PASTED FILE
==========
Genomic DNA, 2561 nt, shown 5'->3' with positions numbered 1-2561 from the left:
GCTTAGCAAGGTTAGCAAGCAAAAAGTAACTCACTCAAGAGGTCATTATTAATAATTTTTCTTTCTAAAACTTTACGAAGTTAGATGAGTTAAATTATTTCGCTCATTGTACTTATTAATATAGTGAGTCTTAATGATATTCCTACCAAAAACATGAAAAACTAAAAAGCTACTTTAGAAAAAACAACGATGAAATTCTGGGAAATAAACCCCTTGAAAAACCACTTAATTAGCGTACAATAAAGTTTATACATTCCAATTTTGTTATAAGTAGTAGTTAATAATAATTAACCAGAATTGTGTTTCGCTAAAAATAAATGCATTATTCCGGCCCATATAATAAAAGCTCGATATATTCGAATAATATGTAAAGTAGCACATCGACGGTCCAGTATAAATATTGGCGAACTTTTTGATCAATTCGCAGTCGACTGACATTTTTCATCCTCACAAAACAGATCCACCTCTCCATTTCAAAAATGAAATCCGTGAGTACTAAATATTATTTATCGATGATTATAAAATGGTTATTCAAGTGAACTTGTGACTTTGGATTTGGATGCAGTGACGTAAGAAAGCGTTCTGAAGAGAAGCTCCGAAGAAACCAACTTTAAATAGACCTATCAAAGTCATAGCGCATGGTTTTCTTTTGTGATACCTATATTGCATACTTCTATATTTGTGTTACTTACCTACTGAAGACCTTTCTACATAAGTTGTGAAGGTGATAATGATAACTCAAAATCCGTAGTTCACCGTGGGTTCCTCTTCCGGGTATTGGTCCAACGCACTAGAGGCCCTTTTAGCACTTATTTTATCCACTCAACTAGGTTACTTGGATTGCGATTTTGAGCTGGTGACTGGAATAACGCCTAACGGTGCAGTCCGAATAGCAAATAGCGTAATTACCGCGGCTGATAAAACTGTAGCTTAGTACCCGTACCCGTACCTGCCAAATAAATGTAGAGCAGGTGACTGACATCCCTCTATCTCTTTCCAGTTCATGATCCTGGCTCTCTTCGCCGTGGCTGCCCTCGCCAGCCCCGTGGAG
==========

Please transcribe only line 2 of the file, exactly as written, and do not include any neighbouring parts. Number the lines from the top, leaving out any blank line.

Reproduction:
GCTTAGCAAGGTTAGCAAGCAAAAAGTAACTCACTCAAGAGGTCATTATTAATAATTTTTCTTTCTAAAACTTTACGAAGTTAGATGAGTTAAATTATTTCGCTCATTGTACTTATTAATATAGTGAGTCTTAATGATATTCCTACCAAAAACATGAAAAACTAAAAAGCTACTTTAGAAAAAACAACGATGAAATTCTGGGAAATAAACCCCTTGAAAAACCACTTAATTAGCGTACAATAAAGTTTATACATTCCAATTTTGTTATAAGTAGTAGTTAATAATAATTAACCAGAATTGTGTTTCGCTAAAAATAAATGCATTATTCCGGCCCATATAATAAAAGCTCGATATATTCGAATAATATGTAAAGTAGCACATCGACGGTCCAGTATAAATATTGGCGAACTTTTTGATCAATTCGCAGTCGACTGACATTTTTCATCCTCACAAAACAGATCCACCTCTCCATTTCAAAAATGAAATCCGTGAGTACTAAATATTATTTATCGATGATTATAAAATGGTTATTCAAGTGAACTTGTGACTTTGGATTTGGATGCAGTGACGTAAGAAAGCGTTCTGAAGAGAAGCTCCGAAGAAACCAACTTTAAATAGACCTATCAAAGTCATAGCGCATGGTTTTCTTTTGTGATACCTATATTGCATACTTCTATATTTGTGTTACTTACCTACTGAAGACCTTTCTACATAAGTTGTGAAGGTGATAATGATAACTCAAAATCCGTAGTTCACCGTGGGTTCCTCTTCCGGGTATTGGTCCAACGCACTAGAGGCCCTTTTAGCACTTATTTTATCCACTCAACTAGGTTACTTGGATTGCGATTTTGAGCTGGTGACTGGAATAACGCCTAACGGTGCAGTCCGAATAGCAAATAGCGTAATTACCGCGGCTGATAAAACTGTAGCTTAGTACCCGTACCCGTACCTGCCAAATAAATGTAGAGCAGGTGACTGACATCCCTCTATCTCTTTCCAGTTCATGATCCTGGCTCTCTTCGCCGTGGCTGCCCTCGCCAGCCCCGTGGAG